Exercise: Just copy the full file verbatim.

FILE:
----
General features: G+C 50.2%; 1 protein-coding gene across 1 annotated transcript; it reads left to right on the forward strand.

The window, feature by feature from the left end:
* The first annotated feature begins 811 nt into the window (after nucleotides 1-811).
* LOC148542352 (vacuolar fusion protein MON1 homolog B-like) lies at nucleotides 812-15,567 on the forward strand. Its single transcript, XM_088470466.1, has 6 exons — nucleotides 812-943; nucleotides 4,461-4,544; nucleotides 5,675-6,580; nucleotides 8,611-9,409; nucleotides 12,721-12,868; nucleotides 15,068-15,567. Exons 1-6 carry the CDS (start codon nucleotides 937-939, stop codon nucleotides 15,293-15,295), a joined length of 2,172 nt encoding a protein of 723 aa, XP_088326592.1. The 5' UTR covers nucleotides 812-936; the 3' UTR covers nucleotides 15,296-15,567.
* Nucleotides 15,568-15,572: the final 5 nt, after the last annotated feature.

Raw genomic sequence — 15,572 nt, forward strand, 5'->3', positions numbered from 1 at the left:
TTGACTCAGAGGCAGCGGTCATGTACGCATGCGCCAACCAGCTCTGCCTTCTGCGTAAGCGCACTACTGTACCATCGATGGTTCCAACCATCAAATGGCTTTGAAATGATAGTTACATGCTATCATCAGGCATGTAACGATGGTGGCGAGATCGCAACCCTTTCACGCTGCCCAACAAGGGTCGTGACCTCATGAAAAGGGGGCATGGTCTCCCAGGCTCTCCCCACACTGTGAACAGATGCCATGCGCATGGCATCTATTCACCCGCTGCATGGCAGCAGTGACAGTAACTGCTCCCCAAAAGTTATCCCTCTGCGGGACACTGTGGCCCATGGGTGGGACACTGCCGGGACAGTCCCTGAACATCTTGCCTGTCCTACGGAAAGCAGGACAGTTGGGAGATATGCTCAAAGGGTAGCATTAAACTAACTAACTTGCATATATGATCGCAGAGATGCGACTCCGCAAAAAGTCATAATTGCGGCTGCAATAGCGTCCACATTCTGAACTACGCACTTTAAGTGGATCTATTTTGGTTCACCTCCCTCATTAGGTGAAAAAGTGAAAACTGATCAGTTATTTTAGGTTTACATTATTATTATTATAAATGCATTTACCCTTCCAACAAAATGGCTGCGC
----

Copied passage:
General features: G+C 50.2%; 1 protein-coding gene across 1 annotated transcript; it reads left to right on the forward strand.

The window, feature by feature from the left end:
* The first annotated feature begins 811 nt into the window (after nucleotides 1-811).
* LOC148542352 (vacuolar fusion protein MON1 homolog B-like) lies at nucleotides 812-15,567 on the forward strand. Its single transcript, XM_088470466.1, has 6 exons — nucleotides 812-943; nucleotides 4,461-4,544; nucleotides 5,675-6,580; nucleotides 8,611-9,409; nucleotides 12,721-12,868; nucleotides 15,068-15,567. Exons 1-6 carry the CDS (start codon nucleotides 937-939, stop codon nucleotides 15,293-15,295), a joined length of 2,172 nt encoding a protein of 723 aa, XP_088326592.1. The 5' UTR covers nucleotides 812-936; the 3' UTR covers nucleotides 15,296-15,567.
* Nucleotides 15,568-15,572: the final 5 nt, after the last annotated feature.

Raw genomic sequence — 15,572 nt, forward strand, 5'->3', positions numbered from 1 at the left:
TTGACTCAGAGGCAGCGGTCATGTACGCATGCGCCAACCAGCTCTGCCTTCTGCGTAAGCGCACTACTGTACCATCGATGGTTCCAACCATCAAATGGCTTTGAAATGATAGTTACATGCTATCATCAGGCATGTAACGATGGTGGCGAGATCGCAACCCTTTCACGCTGCCCAACAAGGGTCGTGACCTCATGAAAAGGGGGCATGGTCTCCCAGGCTCTCCCCACACTGTGAACAGATGCCATGCGCATGGCATCTATTCACCCGCTGCATGGCAGCAGTGACAGTAACTGCTCCCCAAAAGTTATCCCTCTGCGGGACACTGTGGCCCATGGGTGGGACACTGCCGGGACAGTCCCTGAACATCTTGCCTGTCCTACGGAAAGCAGGACAGTTGGGAGATATGCTCAAAGGGTAGCATTAAACTAACTAACTTGCATATATGATCGCAGAGATGCGACTCCGCAAAAAGTCATAATTGCGGCTGCAATAGCGTCCACATTCTGAACTACGCACTTTAAGTGGATCTATTTTGGTTCACCTCCCTCATTAGGTGAAAAAGTGAAAACTGATCAGTTATTTTAGGTTTACATTATTATTATTATAAATGCATTTACCCTTCCAACAAAATGGCTGCGC